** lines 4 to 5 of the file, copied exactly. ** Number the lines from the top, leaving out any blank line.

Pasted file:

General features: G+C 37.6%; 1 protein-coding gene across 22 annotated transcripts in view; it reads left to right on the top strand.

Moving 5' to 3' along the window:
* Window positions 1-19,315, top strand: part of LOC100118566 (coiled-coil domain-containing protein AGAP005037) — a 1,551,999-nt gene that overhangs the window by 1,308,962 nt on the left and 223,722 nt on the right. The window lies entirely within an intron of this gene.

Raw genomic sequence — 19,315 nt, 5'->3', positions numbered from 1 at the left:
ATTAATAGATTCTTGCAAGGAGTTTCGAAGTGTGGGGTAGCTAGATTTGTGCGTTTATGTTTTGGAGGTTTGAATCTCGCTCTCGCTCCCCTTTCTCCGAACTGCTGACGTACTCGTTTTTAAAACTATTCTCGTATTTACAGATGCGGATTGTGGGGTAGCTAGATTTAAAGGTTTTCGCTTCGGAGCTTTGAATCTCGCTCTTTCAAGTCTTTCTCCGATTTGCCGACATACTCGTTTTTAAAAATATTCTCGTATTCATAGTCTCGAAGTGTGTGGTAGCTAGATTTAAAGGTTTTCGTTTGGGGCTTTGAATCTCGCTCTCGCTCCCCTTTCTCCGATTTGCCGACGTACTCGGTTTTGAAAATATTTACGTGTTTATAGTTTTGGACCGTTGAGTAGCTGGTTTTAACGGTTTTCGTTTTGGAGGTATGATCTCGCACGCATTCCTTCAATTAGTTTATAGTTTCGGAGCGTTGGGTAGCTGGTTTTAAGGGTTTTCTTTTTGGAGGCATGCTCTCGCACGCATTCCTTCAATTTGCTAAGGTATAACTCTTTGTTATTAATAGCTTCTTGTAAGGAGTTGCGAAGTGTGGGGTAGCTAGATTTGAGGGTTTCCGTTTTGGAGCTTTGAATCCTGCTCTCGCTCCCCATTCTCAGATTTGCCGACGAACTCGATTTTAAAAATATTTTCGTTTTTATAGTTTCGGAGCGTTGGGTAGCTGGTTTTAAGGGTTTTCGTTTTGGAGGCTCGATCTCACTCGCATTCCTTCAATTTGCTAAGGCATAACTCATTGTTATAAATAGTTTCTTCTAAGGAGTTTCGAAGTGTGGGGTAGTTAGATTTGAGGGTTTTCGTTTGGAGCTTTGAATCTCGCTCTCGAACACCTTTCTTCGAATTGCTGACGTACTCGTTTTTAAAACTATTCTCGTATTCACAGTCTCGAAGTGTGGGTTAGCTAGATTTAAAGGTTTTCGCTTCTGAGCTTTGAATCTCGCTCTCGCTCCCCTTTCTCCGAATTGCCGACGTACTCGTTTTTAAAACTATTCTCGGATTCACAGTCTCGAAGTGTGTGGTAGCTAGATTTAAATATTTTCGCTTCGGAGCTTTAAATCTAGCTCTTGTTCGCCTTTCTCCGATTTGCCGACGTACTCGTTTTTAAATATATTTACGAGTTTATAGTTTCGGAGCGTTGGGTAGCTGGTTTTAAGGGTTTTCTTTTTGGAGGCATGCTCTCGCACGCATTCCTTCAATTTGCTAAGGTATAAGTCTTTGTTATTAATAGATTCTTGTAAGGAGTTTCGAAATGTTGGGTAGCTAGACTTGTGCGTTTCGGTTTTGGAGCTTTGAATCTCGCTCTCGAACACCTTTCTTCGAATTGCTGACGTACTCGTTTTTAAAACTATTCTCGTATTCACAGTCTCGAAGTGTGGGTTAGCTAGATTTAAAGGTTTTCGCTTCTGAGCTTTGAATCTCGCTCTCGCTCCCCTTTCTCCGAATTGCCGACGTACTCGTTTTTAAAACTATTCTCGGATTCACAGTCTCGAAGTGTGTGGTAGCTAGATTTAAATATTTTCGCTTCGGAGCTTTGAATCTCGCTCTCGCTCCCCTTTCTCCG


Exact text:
Raw genomic sequence — 19,315 nt, 5'->3', positions numbered from 1 at the left:
ATTAATAGATTCTTGCAAGGAGTTTCGAAGTGTGGGGTAGCTAGATTTGTGCGTTTATGTTTTGGAGGTTTGAATCTCGCTCTCGCTCCCCTTTCTCCGAACTGCTGACGTACTCGTTTTTAAAACTATTCTCGTATTTACAGATGCGGATTGTGGGGTAGCTAGATTTAAAGGTTTTCGCTTCGGAGCTTTGAATCTCGCTCTTTCAAGTCTTTCTCCGATTTGCCGACATACTCGTTTTTAAAAATATTCTCGTATTCATAGTCTCGAAGTGTGTGGTAGCTAGATTTAAAGGTTTTCGTTTGGGGCTTTGAATCTCGCTCTCGCTCCCCTTTCTCCGATTTGCCGACGTACTCGGTTTTGAAAATATTTACGTGTTTATAGTTTTGGACCGTTGAGTAGCTGGTTTTAACGGTTTTCGTTTTGGAGGTATGATCTCGCACGCATTCCTTCAATTAGTTTATAGTTTCGGAGCGTTGGGTAGCTGGTTTTAAGGGTTTTCTTTTTGGAGGCATGCTCTCGCACGCATTCCTTCAATTTGCTAAGGTATAACTCTTTGTTATTAATAGCTTCTTGTAAGGAGTTGCGAAGTGTGGGGTAGCTAGATTTGAGGGTTTCCGTTTTGGAGCTTTGAATCCTGCTCTCGCTCCCCATTCTCAGATTTGCCGACGAACTCGATTTTAAAAATATTTTCGTTTTTATAGTTTCGGAGCGTTGGGTAGCTGGTTTTAAGGGTTTTCGTTTTGGAGGCTCGATCTCACTCGCATTCCTTCAATTTGCTAAGGCATAACTCATTGTTATAAATAGTTTCTTCTAAGGAGTTTCGAAGTGTGGGGTAGTTAGATTTGAGGGTTTTCGTTTGGAGCTTTGAATCTCGCTCTCGAACACCTTTCTTCGAATTGCTGACGTACTCGTTTTTAAAACTATTCTCGTATTCACAGTCTCGAAGTGTGGGTTAGCTAGATTTAAAGGTTTTCGCTTCTGAGCTTTGAATCTCGCTCTCGCTCCCCTTTCTCCGAATTGCCGACGTACTCGTTTTTAAAACTATTCTCGGATTCACAGTCTCGAAGTGTGTGGTAGCTAGATTTAAATATTTTCGCTTCGGAGCTTTAAATCTAGCTCTTGTTCGCCTTTCTCCGATTTGCCGACGTACTCGTTTTTAAATATATTTACGAGTTTATAGTTTCGGAGCGTTGGGTAGCTGGTTTTAAGGGTTTTCTTTTTGGAGGCATGCTCTCGCACGCATTCCTTCAATTTGCTAAGGTATAAGTCTTTGTTATTAATAGATTCTTGTAAGGAGTTTCGAAATGTTGGGTAGCTAGACTTGTGCGTTTCGGTTTTGGAGCTTTGAATCTCGCTCTCGAACACCTTTCTTCGAATTGCTGACGTACTCGTTTTTAAAACTATTCTCGTATTCACAGTCTCGAAGTGTGGGTTAGCTAGATTTAAAGGTTTTCGCTTCTGAGCTTTGAATCTCGCTCTCGCTCCCCTTTCTCCGAATTGCCGACGTACTCGTTTTTAAAACTATTCTCGGATTCACAGTCTCGAAGTGTGTGGTAGCTAGATTTAAATATTTTCGCTTCGGAGCTTTGAATCTCGCTCTCGCTCCCCTTTCTCCG